Too strict rules in Japan
When I was studying in unversity, I really felt that Japan has more rules than Myanmar. It is common for Japanese people, but it is difficult for foreigners to understand all the rules. I did ot follow some rules unknowingly. I would like to introduce some of them the Japanese rules that are particularly eye opening for me.
table of contents
- Talking on phone while traveling in train
- Talking loudly
- black suit
- Eating while walking
- 4. Summary
１．Talking on the phone while traveling in train
In Japan, I rarely saw Japanese who talked on the cell phones in the train or in the bus. I hardly heard the sound of a the telephone call. Myanmar is completely different.
I wondered why Japanese people don’t use mobile phones in the trains. So I asked the question to my friend, he explained as follows. At the dawn of mobile phone, Japanese did speak on the mobile phone in the train or in the bus.But government educated on TVs not to use cell phones in a public places, trains and buses because it would bothers other people.
As a result, it became a manner and people would feel embarrassing to use speak on the mobile phones on in the trains and buses in Japan. I think this is a really good rule. Railway system is not developed in Myanmar and people travel by uses bus . Some makes a loud noise and watches movies in the bus and plays games with loud volume, and some talks loudly on the mobile phones too. It is really disturbing. s the people around. I think this Japanese rule should be introduced in Myanmar.
But foreigners usually don’t know about this rule, so they speak on the cell phones in the trains. When I was new to Japan, I talked loudly on my cell phone in the train. I am sure that everybody stared at me.
２. Talking loudly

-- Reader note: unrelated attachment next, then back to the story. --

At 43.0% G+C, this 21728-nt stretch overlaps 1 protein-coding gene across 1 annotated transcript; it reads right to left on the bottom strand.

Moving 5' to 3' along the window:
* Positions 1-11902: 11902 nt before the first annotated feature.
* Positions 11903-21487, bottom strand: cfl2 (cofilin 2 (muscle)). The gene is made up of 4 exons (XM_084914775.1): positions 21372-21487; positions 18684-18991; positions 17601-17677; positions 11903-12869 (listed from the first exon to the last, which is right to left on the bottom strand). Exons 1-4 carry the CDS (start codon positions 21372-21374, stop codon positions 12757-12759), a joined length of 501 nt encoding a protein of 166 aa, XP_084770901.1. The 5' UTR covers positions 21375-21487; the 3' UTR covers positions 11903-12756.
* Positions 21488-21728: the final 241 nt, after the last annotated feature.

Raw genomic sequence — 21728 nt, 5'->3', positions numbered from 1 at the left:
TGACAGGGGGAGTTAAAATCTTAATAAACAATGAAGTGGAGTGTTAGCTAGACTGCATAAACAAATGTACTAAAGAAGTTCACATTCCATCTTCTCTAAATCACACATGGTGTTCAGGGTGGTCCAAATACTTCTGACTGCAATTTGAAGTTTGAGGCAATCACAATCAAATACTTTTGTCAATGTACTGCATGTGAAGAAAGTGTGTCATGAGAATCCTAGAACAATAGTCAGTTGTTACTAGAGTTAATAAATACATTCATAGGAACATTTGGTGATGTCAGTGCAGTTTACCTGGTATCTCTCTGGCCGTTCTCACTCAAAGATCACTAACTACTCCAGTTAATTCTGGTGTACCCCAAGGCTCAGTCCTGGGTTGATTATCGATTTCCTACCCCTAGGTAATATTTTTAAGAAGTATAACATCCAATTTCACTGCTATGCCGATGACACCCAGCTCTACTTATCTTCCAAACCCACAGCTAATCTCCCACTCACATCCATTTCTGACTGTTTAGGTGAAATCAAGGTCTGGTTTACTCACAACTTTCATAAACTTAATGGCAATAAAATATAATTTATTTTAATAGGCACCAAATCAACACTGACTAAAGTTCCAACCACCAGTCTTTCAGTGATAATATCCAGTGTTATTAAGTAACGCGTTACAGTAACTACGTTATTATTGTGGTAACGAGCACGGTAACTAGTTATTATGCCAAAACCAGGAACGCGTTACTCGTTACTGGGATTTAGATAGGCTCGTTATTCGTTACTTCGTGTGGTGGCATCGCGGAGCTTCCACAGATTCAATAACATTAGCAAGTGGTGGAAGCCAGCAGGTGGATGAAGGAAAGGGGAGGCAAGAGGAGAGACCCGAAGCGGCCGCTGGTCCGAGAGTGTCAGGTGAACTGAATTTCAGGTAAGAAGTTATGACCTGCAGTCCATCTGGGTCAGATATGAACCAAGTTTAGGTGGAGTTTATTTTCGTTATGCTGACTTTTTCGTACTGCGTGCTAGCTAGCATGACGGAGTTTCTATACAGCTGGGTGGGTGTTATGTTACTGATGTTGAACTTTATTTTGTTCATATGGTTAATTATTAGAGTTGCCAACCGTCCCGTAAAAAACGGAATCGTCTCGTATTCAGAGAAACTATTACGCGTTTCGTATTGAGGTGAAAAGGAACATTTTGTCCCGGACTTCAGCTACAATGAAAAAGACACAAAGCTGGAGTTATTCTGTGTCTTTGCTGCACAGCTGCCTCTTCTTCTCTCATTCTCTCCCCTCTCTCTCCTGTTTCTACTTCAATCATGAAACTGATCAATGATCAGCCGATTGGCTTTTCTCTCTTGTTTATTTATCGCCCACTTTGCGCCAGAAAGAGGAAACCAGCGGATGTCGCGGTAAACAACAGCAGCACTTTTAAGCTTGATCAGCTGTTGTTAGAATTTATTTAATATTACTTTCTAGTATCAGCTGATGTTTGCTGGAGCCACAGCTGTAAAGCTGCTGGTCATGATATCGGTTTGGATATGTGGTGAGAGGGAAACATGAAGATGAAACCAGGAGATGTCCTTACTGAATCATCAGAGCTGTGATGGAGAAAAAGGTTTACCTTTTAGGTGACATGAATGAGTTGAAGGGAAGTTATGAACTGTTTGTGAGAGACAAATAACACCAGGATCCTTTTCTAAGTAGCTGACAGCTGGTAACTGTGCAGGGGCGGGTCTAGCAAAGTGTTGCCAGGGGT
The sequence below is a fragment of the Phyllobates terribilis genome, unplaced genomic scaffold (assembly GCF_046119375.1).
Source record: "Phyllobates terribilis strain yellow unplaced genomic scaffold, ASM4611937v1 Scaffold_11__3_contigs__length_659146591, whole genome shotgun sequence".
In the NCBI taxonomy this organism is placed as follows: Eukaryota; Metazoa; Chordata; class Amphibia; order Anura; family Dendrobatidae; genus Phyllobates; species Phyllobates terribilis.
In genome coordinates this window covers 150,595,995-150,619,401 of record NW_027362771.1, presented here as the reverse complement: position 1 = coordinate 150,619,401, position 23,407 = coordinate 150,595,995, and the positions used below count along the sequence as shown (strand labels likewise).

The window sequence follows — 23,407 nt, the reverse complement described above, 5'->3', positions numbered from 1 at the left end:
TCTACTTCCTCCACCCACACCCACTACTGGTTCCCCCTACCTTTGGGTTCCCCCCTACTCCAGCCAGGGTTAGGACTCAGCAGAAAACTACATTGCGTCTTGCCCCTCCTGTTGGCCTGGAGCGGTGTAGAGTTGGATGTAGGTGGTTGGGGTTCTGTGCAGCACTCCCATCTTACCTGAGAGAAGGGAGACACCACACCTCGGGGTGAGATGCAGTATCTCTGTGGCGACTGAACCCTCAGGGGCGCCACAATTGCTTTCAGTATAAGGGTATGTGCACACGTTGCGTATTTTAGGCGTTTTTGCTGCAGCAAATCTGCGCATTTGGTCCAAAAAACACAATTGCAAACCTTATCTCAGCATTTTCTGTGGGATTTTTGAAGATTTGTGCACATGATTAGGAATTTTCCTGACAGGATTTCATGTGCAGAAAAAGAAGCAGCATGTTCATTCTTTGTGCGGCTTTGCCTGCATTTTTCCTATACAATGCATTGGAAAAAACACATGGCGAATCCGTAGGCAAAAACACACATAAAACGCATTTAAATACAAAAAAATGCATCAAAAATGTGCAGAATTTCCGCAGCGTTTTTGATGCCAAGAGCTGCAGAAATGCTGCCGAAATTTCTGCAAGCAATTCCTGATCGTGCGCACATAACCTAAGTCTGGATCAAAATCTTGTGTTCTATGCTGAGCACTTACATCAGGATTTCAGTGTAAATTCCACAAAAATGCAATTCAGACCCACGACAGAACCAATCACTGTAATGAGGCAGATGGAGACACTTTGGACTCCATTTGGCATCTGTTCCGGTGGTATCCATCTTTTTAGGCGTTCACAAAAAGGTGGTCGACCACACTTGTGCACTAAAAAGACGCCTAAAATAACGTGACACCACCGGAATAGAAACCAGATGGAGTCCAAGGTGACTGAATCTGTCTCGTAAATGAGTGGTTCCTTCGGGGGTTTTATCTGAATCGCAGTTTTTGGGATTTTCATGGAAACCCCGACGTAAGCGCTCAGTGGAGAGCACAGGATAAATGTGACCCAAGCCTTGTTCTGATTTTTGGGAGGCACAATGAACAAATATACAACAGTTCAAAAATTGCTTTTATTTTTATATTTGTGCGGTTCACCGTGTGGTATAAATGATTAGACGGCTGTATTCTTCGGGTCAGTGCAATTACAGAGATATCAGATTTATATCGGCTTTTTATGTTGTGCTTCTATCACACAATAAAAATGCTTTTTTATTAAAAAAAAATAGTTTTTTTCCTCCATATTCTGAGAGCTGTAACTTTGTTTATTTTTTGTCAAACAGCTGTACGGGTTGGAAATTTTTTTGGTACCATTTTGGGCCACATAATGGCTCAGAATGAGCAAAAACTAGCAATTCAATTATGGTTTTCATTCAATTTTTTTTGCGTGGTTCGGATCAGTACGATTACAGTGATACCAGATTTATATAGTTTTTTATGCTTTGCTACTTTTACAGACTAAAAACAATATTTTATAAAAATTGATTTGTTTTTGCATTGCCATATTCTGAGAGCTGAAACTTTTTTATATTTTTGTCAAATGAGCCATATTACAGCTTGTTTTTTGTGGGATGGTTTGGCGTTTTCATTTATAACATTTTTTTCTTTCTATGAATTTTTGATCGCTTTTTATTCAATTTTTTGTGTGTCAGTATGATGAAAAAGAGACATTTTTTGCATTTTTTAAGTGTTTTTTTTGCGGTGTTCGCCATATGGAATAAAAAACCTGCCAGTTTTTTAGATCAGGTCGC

It is sometimes causing a trouble if you talk or sing loudly even in your own room in Japan. I thought it was a bit too strict.
My friend who lived in Tokyo told me that, her room mate had a quarrel with her boyfriend loudly over the phone. Soon after , the police came and asked various questions and warned her. The police said they would keep their passport and residence card. It surprised to know that neighbors called the police they make noise in the house.
In Myanmar, there are no rules about noise, but loud music is played by loudspeakers during festivals. This was so noisy that a new rule was announced to ban to play music through loudspeakers when i was in high school. In Tsukuba, I seldom heard music was played from the loudspeaker, but when I traveled to Kyoto, I was surprised to hear music was played from the loudspeaker. Sometimes the right wing group plays military songs from the loudspeaker. It is a lot louder than the quarrels in the house, but I’m not sure loudspeakers are okay.
⒊ Black clothes
This is a story I heard from a Myanmar friend who works in Japan, one day he was walking from a station to his house in black clothes and a cap, policemen stopped him and asked for a residence card to show.
In Myanmar, young people wear black clothes as fashion. People in black are not bad people…
⒋ Eating while walking
Japanese passengers study and read books on the train. I thought they spend time economically without wasting time when traveling.
As Japanese are good at time management . I guessed they eat while walking when they are busy. But It is not good in Japan. Parents warn their children not to eat while walking. A Japanese woman was interviewed on a TV program about the idea of eating while walking, and she commented, if you eat while walking, you may drop it on the roads or food may got on others clothes.So you should not eat food while walking.
I think Japanese people are strict about the rules. I love walking and eating . In Myanmar, I used to walk around with my friends and eat. No one cares. In Japan, you have to be careful not to have this habit.
There are many rules in Japan that foreigners are not familiar with. and the rules are strict. This may be because Japanese consider it not nice to be self-centered, and rules are made by the criteria not to annoy others.
written by Htet Htet Aung